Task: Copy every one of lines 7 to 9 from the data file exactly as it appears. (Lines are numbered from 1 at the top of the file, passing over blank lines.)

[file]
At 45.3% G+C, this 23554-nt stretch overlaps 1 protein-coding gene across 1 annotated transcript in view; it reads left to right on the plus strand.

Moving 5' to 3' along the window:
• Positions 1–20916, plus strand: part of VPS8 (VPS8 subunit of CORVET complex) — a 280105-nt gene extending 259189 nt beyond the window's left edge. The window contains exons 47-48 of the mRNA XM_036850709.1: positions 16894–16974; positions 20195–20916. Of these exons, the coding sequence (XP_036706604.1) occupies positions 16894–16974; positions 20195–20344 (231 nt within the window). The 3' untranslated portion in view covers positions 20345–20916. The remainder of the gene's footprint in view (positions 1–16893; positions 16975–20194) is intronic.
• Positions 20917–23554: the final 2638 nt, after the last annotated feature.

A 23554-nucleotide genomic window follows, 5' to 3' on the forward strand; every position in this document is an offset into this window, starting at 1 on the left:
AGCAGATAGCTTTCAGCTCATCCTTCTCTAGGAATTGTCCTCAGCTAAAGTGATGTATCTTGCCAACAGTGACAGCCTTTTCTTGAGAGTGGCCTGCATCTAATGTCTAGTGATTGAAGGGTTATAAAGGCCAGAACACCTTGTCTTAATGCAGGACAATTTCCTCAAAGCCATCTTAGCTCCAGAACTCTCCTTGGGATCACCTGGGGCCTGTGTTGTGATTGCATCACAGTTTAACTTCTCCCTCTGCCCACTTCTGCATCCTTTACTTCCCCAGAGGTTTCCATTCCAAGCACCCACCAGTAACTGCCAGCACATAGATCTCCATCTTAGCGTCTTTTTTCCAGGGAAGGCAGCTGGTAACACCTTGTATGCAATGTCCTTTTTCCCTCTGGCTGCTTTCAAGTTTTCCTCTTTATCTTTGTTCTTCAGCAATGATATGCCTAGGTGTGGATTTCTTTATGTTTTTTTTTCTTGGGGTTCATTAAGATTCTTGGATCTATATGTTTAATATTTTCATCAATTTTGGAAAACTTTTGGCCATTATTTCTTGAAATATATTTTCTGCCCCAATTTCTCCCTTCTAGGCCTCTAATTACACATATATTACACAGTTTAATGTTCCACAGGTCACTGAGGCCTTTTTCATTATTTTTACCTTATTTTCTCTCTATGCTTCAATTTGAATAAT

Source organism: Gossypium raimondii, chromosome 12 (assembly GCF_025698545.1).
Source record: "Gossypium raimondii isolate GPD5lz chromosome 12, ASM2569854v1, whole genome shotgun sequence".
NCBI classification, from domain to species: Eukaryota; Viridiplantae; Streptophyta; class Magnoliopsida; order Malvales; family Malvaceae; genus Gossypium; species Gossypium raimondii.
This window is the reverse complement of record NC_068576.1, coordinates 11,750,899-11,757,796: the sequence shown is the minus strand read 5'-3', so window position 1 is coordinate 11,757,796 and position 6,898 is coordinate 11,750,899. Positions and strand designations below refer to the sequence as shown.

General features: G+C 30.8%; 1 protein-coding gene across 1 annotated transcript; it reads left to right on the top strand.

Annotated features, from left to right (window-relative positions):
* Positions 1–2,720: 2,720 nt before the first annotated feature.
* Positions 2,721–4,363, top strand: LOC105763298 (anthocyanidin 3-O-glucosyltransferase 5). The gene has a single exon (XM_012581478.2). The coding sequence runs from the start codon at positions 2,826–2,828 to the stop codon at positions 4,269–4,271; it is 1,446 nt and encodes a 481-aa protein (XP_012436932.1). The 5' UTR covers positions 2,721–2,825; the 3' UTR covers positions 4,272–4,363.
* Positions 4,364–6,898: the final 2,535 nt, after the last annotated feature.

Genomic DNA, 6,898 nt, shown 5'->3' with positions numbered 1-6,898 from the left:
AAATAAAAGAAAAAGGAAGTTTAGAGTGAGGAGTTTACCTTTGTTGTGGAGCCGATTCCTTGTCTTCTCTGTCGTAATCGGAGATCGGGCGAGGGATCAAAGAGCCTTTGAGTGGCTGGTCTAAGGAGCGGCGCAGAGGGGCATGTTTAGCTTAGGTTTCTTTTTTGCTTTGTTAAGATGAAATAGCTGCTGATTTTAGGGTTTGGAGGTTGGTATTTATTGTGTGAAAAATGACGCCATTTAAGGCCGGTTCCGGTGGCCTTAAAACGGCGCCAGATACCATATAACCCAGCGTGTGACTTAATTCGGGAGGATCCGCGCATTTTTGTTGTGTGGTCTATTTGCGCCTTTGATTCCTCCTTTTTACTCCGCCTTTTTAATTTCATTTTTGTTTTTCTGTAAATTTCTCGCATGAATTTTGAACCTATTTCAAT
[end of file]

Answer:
Source organism: Gossypium raimondii, chromosome 12 (assembly GCF_025698545.1).
Source record: "Gossypium raimondii isolate GPD5lz chromosome 12, ASM2569854v1, whole genome shotgun sequence".
NCBI classification, from domain to species: Eukaryota; Viridiplantae; Streptophyta; class Magnoliopsida; order Malvales; family Malvaceae; genus Gossypium; species Gossypium raimondii.